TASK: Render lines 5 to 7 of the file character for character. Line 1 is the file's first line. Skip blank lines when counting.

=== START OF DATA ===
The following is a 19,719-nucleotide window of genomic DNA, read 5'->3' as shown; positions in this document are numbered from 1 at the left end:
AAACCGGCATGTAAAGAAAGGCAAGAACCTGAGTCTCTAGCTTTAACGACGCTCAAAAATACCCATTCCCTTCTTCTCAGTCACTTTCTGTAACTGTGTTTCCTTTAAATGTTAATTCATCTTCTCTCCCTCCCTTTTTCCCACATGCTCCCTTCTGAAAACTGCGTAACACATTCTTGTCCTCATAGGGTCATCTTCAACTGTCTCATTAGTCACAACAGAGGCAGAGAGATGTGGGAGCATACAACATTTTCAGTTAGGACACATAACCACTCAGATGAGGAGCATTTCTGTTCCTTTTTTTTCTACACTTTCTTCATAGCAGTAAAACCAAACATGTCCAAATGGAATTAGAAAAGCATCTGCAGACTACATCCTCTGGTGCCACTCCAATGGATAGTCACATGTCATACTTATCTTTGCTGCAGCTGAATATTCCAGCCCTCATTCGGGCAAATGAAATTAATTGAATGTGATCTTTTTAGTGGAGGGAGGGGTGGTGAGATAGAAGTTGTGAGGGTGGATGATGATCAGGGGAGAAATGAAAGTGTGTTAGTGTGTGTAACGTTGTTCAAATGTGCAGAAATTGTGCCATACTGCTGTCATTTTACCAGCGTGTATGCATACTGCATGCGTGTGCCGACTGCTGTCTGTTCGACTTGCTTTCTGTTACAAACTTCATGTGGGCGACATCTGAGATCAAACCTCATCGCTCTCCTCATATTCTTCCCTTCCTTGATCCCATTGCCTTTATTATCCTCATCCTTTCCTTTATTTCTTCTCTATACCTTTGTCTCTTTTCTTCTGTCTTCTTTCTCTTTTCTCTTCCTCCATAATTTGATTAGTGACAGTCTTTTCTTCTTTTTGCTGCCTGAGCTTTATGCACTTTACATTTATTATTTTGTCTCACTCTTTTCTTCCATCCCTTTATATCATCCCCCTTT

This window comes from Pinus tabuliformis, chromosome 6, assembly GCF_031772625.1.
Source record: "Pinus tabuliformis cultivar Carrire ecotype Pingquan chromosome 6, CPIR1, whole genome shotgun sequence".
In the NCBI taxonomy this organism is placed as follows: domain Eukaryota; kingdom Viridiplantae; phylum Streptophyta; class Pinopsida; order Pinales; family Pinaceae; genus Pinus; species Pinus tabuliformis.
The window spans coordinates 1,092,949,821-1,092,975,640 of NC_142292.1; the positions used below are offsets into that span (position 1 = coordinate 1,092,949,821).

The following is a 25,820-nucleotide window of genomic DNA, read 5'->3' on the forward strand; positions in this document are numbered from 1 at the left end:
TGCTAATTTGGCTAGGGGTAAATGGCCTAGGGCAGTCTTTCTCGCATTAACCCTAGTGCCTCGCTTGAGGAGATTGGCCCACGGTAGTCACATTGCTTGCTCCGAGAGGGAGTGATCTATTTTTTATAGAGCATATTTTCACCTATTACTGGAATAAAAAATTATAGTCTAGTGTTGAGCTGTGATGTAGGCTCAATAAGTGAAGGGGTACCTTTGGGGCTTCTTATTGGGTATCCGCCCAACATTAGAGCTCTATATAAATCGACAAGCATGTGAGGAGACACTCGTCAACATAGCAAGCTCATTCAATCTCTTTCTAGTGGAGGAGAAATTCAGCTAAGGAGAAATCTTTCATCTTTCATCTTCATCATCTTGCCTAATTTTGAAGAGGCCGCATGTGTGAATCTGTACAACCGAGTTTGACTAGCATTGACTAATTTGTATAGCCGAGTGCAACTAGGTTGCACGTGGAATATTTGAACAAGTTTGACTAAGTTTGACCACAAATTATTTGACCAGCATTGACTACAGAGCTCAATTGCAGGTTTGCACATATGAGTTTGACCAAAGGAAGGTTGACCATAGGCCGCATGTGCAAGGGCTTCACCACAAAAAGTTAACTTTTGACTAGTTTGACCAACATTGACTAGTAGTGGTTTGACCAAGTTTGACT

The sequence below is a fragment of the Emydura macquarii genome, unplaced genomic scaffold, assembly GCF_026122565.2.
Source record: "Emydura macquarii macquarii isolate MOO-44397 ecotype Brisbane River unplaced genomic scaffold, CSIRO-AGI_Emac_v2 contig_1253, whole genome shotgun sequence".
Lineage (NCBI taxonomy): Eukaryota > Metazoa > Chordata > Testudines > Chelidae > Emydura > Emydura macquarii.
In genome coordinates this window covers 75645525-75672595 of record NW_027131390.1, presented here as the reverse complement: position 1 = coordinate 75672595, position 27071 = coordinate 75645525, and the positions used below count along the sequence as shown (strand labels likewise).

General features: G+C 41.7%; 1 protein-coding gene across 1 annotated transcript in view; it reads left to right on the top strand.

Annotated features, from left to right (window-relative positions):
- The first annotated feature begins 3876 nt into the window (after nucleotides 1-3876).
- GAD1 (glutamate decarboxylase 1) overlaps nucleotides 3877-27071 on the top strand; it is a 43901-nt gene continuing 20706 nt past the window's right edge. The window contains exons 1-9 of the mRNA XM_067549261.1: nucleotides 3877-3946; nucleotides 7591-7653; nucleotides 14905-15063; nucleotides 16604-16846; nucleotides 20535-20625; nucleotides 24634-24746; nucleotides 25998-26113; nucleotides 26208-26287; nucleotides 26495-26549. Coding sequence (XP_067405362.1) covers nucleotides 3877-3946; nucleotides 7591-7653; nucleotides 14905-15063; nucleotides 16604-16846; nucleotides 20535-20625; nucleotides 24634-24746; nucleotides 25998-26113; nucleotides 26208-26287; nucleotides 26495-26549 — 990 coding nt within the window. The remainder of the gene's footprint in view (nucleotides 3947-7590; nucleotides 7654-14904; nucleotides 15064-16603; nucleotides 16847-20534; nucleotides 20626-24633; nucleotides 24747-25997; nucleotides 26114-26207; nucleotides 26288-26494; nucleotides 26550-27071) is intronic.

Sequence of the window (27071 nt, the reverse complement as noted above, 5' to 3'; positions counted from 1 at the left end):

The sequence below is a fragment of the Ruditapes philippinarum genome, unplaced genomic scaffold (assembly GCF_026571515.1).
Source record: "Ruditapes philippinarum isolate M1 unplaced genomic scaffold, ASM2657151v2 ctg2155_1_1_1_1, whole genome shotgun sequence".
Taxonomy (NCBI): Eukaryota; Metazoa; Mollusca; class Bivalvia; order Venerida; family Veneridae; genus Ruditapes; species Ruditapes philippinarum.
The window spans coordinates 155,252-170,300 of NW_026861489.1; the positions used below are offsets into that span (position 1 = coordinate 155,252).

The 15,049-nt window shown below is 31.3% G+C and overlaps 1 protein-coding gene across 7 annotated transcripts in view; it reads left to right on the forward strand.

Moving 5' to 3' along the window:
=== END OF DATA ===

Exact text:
In the NCBI taxonomy this organism is placed as follows: domain Eukaryota; kingdom Viridiplantae; phylum Streptophyta; class Pinopsida; order Pinales; family Pinaceae; genus Pinus; species Pinus tabuliformis.
The window spans coordinates 1,092,949,821-1,092,975,640 of NC_142292.1; the positions used below are offsets into that span (position 1 = coordinate 1,092,949,821).

The following is a 25,820-nucleotide window of genomic DNA, read 5'->3' on the forward strand; positions in this document are numbered from 1 at the left end: